Date of Award
Master of Science (MS)
Biomechanical analysis has been used by many to evaluate upper extremity (UE) motion during human movement, including during the use of assistive devices such as crutches and walkers. However, few studies have been conducted to examine the upper extremity kinetics during wheelchair mobility, specifically within the pediatric population. In 2000, 90% of wheelchair users (1.5 million people) in the United States were manual wheelchair users, requiring the use of their upper body to maneuver the wheelchair as well as perform other activities of daily living. Among children under the age of 18, the wheelchair was the most used assistive mobility device at 0.12% of the USA population (about 88,000 children). Of these children, 89.9% (79,000) use manual wheelchairs. Associated with the leading causes of assistive mobility device usage in children and adolescents, are severe cases of osteogenesis imperfecta (OI), cerebral palsy (CP), myelomeningocele (MM) and spinal cord injury (SCI). Once confined to a wheelchair, the upper extremities must take over the responsibilities of the lower extremities, including mobility and other activities of daily living. For many individuals who are wheelchair-bound since childhood, pain and other pathological symptoms present by their mid to late 20’s. Due to increased life expectancy and continual wheelchair use, these injuries may cause the user to have reduced, or loss of, independent function as they age, further decreasing quality-of-life. Better knowledge of upper extremity dynamics during wheelchair propulsion can improve understanding of the onset and propagation of UE pathologies. This may lead to improvements in wheelchair prescription, design, training, and long-term/transitional care. Thereby, pathology onset may be slowed or prevented, and quality of life restored. In order to better understand and model the UE joints during wheelchair mobility three main goals must be accomplished:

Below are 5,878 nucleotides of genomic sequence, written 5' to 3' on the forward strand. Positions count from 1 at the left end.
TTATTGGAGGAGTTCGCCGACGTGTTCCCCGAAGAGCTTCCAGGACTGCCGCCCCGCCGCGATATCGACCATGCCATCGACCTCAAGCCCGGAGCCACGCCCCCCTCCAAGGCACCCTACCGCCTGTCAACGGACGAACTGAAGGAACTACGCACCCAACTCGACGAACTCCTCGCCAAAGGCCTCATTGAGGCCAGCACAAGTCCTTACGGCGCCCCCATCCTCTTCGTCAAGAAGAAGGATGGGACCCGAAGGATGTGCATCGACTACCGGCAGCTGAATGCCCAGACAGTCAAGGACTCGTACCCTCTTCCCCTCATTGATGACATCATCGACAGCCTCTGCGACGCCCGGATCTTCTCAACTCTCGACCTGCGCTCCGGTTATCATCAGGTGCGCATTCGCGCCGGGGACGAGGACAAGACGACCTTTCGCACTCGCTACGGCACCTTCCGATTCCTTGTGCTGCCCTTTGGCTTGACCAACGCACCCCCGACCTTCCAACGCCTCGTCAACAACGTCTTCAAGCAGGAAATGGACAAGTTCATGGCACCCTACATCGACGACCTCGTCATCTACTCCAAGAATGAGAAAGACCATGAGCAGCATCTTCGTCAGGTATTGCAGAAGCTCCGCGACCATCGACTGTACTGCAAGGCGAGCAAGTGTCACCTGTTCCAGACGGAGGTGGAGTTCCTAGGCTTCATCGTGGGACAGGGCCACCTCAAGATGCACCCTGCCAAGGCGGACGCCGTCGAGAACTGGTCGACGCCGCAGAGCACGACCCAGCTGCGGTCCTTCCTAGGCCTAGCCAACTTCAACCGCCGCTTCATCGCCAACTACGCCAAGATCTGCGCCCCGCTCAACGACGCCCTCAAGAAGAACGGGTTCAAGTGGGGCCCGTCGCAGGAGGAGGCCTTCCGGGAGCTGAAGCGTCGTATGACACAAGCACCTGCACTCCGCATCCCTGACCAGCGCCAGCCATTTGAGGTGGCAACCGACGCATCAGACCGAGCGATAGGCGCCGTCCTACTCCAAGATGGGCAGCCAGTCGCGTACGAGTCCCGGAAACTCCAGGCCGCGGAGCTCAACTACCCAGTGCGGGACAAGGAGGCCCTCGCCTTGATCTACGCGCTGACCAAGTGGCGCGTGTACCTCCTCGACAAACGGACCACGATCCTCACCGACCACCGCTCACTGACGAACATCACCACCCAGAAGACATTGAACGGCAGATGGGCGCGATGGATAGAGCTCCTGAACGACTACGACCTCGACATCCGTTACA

1. Create an upper extremity kinematic model including: additional segments, more accurate representations of segments and joint locations, consideration of ease of use in the clinical setting with children.
2. Create the corresponding kinetic model to determine the forces and moments occurring at each joint.
3. Implement the model and collect preliminary data from children with UE pathology.